Rodney Johnson, Senior Editor of “Survive & Prosper,” a newsletter from the economic research firm Dent Research, calls student loans the “worst business idea” of the decade. According to his findings, he could be right. As of right now, America has 1.2 trillion in student loan debt, and this debt is rising dramatically.
According to the Consumer Finance Protection Board, “Student loans now comprise the second largest form of consumer debt behind home mortgages.” Thirty-one percent of all Direct student loans (comprising $570 billion, more than half of the student loan market), are held by people still in school or in a grace period, so their repayment process hasn’t yet begun. More than one quarter, or 26 percent, of these loans are in forbearance, deferment, or default.
Only 42 percent, or less than half, are currently in their repayment period. Rodney says, “That’s huge … and there’s really no way this student loan bubble can end well … Right now our economy is creating around 150,000 jobs per month, most of which are part-time and being filled by workers aged 55 to 64.”
What happens when these young people get out of school and are not able to find employment? If you were an investor, do you think student loans would be a good investment?
“We’re creating a growing class of educated young people who are willfully choosing to saddle themselves with unaffordable debt because they’re too young to understand the reality of economics … and because they’ve been brainwashed all their lives to believe this is the path to a better life.
As they reach their late 20s and early 30s without being able to afford to grow their personal lives by getting married, having kids, or simply buying the trappings of the middle class, they’ll get frustrated and demand relief. The only way they’ll find that relief is if government saddles American taxpayers with yet another burden. If you pay taxes … watch out,” Rodney says.
Recently, I called the holder of my student loans and asked them how long it would take me to pay of my student loans, and they told me, “Mrs. Brown, it will take you approximately 17 years to pay off your student loans paying the minimum payment each month.” “What???” I thought. “That means I will be 47 years old!” So, for sure, I am going to paying off as much as possible each month to avoid additional interest. I don’t want to be paying for school past age 35!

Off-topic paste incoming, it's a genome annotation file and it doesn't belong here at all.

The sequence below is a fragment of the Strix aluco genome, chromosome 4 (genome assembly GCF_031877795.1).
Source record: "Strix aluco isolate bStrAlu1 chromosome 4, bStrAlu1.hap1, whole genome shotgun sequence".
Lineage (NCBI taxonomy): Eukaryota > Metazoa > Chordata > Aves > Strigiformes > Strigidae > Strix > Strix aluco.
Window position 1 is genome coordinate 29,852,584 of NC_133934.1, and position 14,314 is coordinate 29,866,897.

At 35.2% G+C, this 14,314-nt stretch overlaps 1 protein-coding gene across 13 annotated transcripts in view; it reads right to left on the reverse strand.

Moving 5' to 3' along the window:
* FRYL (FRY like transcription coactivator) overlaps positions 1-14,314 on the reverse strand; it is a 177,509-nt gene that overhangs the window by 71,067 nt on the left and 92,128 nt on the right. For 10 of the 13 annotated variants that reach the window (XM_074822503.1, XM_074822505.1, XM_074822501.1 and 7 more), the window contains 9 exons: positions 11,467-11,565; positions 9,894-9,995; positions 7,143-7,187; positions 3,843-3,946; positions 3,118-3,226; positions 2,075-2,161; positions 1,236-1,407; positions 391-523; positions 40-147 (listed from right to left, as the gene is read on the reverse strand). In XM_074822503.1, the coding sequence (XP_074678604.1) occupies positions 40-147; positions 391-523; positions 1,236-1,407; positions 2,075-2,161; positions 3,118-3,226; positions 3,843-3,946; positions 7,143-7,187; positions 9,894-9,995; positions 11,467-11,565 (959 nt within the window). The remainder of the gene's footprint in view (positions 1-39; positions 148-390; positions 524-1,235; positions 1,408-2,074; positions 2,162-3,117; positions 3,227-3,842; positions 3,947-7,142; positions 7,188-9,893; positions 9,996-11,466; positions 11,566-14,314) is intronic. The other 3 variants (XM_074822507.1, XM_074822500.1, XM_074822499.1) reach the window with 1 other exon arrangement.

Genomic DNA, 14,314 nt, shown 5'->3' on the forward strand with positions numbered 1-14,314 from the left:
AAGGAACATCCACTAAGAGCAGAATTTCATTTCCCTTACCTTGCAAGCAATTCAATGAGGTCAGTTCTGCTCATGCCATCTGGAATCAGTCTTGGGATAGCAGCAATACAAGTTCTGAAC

But, what should we do if we need to go to school for what we want to do, and we don’t have the money?
From living through “the school of hard knocks” in this area, I would recommend two things:
1. Try everything possible to go to college debt-free.
2. Always have a job; preferably in the field you want to be in.
In this type of economy, extensive experience and a portfolio of results is more valuable than a piece of paper. Of course, both are great—and for people who need a degree to do what they want to do, such as being a doctor, lawyer, or a teacher, education is invaluable.
But for people wanting a job in business, employers are going to be very choosy in who they hire, and if I were a business owner, I would choose someone with experience and a passion for their job who could get the job done versus a degree.
Even better, start a business yourself!
What are your thoughts on this growing dilemma?
Want to find some ways to go to college debt-free? Check out this guide from Dave Ramsey.
Charis Hillman Brown is the Marketing and Communications Director at Marketplace Leaders Ministries, a ministry founded by her dad, Os, with a vision to equip men and women to fulfill their calling in and through the workplace. Charis is passionate about raising up the next generation of leaders in the workplace through writing and speaking to the twenty-something age group. She is the author of the book, “TGIF for Next Generation.”
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